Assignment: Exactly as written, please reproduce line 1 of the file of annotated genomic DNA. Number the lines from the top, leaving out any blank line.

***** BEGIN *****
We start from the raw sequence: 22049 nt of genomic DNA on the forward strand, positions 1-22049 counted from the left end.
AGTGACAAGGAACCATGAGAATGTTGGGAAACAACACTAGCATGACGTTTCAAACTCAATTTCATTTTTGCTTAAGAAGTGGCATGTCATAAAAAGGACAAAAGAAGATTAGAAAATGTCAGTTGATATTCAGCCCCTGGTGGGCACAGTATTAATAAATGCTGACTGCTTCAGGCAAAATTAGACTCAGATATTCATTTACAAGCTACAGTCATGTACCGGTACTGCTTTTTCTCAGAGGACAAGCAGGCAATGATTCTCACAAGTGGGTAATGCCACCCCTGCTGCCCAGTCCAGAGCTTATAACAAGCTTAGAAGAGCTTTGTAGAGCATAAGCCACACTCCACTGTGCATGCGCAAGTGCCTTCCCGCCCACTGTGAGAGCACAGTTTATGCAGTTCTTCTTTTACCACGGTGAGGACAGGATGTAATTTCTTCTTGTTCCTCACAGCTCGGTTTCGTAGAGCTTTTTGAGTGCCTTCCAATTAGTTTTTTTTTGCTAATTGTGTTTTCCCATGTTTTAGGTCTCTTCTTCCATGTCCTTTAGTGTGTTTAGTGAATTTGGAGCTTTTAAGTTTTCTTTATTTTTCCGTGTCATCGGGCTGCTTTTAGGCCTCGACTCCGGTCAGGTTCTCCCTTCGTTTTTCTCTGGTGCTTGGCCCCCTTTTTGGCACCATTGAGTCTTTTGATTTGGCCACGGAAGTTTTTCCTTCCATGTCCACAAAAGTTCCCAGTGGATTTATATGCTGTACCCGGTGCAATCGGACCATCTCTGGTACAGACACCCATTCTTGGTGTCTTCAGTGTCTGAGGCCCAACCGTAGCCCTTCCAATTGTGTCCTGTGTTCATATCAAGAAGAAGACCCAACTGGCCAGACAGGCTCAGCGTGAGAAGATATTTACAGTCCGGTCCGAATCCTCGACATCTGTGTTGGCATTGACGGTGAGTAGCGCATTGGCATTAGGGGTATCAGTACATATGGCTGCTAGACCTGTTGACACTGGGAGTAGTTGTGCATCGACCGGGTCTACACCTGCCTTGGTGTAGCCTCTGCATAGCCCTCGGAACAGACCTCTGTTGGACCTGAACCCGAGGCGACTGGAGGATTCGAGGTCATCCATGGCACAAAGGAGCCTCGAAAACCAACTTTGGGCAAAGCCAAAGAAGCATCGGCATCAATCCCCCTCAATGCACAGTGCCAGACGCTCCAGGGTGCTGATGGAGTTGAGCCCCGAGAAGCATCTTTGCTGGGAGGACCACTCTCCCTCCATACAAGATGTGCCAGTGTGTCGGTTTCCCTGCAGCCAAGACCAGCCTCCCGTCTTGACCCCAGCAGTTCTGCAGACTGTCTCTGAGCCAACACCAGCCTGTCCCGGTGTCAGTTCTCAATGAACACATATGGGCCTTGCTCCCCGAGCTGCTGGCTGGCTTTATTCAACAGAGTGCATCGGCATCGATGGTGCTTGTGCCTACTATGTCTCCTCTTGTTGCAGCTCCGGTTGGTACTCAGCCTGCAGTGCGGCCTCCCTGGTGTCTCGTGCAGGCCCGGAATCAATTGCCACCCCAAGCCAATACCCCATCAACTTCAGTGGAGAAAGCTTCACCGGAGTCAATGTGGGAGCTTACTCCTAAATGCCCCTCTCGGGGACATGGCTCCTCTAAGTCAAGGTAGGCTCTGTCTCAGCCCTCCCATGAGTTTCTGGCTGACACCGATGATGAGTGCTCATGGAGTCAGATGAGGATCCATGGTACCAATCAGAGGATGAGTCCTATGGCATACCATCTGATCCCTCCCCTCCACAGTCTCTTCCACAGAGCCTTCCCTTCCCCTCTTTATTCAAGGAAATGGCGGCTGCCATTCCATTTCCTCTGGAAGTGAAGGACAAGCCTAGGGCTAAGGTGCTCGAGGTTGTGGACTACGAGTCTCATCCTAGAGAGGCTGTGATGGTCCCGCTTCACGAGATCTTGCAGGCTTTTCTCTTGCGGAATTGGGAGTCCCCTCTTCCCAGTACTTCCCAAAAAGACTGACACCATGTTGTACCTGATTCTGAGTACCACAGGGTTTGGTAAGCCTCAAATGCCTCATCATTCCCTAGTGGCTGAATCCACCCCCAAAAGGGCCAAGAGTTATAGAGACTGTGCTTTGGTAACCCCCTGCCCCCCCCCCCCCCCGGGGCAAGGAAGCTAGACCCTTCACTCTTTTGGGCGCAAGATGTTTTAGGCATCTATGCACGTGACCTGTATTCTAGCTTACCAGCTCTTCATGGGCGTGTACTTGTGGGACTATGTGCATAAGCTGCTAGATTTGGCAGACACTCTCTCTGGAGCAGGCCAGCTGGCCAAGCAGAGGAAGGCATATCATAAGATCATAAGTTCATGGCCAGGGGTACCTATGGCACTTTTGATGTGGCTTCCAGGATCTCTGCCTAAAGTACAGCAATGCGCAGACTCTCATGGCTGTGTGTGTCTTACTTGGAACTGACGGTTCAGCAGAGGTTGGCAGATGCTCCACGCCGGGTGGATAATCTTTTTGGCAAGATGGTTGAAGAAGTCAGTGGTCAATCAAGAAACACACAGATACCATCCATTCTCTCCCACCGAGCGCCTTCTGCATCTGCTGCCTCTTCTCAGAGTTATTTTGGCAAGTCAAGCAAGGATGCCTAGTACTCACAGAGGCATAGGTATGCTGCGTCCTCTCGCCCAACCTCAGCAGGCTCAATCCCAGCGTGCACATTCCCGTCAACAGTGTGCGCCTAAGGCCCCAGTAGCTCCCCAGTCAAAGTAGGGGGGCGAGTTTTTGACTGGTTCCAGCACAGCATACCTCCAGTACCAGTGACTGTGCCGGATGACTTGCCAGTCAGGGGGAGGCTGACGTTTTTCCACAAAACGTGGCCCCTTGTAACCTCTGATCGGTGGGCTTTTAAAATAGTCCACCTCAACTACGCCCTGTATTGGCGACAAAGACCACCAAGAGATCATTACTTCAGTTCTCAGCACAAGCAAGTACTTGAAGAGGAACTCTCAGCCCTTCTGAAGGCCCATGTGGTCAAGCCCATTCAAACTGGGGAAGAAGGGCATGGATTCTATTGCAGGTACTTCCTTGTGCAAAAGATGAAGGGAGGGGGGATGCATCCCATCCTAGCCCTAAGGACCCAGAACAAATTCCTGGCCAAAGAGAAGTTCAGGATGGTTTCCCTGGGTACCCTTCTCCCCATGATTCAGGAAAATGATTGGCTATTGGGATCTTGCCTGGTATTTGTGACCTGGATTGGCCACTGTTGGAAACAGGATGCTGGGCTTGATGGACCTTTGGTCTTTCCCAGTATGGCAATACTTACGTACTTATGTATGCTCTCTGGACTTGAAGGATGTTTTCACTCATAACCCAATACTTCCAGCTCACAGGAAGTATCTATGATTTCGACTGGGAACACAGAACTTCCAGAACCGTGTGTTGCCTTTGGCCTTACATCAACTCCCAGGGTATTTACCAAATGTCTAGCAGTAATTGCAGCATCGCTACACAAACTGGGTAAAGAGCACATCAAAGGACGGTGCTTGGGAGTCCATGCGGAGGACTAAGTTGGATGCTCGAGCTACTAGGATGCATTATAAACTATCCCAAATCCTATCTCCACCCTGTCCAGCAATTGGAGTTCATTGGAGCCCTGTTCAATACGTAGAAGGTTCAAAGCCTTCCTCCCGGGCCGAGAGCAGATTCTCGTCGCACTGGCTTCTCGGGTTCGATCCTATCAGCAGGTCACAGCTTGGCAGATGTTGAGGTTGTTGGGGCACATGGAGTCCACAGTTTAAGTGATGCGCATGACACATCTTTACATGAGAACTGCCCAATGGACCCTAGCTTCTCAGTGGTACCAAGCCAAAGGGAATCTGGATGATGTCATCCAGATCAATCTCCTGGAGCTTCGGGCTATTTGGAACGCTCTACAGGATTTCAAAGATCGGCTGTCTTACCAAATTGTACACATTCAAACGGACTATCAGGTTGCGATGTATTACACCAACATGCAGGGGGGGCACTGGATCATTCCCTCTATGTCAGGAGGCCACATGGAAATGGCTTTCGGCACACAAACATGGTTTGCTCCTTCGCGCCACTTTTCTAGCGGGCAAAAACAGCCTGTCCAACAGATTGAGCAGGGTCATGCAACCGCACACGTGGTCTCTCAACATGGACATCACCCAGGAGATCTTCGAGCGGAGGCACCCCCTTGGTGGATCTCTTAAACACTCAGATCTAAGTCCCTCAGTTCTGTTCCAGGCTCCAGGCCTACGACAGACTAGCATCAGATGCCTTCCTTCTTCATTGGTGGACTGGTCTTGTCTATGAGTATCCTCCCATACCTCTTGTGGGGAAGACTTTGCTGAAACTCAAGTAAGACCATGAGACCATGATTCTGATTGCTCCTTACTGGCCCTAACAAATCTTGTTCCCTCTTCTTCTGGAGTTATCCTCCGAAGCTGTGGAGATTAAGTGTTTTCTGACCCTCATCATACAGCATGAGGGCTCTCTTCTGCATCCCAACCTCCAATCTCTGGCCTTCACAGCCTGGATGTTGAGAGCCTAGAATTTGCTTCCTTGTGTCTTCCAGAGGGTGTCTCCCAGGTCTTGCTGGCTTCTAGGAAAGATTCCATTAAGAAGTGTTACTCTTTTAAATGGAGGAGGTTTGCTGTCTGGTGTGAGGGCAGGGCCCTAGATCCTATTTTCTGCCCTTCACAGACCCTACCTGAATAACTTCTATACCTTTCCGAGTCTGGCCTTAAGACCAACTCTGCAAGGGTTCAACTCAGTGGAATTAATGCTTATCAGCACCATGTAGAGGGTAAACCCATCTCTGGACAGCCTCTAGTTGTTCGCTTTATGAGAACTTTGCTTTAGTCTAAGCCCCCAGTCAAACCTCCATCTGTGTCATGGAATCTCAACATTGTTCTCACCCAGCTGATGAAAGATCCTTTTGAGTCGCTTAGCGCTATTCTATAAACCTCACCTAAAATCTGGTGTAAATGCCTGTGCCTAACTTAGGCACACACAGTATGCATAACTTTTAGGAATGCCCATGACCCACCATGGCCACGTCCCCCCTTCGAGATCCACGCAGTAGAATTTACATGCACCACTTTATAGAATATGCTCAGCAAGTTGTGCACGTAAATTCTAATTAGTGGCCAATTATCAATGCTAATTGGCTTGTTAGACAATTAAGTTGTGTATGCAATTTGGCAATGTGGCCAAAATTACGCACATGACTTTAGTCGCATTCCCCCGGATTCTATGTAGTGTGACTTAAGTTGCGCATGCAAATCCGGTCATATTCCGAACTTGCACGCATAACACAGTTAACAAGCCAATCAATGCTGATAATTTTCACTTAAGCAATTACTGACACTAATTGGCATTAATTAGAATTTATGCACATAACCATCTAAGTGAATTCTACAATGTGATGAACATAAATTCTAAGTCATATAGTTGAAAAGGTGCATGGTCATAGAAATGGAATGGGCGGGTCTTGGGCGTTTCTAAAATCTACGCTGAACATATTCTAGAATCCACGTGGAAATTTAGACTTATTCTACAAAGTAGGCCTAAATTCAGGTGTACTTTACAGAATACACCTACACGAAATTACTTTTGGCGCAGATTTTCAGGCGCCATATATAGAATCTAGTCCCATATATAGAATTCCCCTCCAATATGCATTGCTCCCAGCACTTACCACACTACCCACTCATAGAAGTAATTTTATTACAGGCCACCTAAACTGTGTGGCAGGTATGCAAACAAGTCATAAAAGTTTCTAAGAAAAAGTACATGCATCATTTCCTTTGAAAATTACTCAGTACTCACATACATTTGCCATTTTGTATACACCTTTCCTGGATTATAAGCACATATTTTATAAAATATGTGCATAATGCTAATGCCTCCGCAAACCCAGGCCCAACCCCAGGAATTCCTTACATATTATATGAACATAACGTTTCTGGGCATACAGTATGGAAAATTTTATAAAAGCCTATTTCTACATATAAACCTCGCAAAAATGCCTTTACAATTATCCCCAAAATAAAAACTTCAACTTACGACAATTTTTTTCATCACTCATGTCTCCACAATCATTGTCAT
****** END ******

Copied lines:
We start from the raw sequence: 22049 nt of genomic DNA on the forward strand, positions 1-22049 counted from the left end.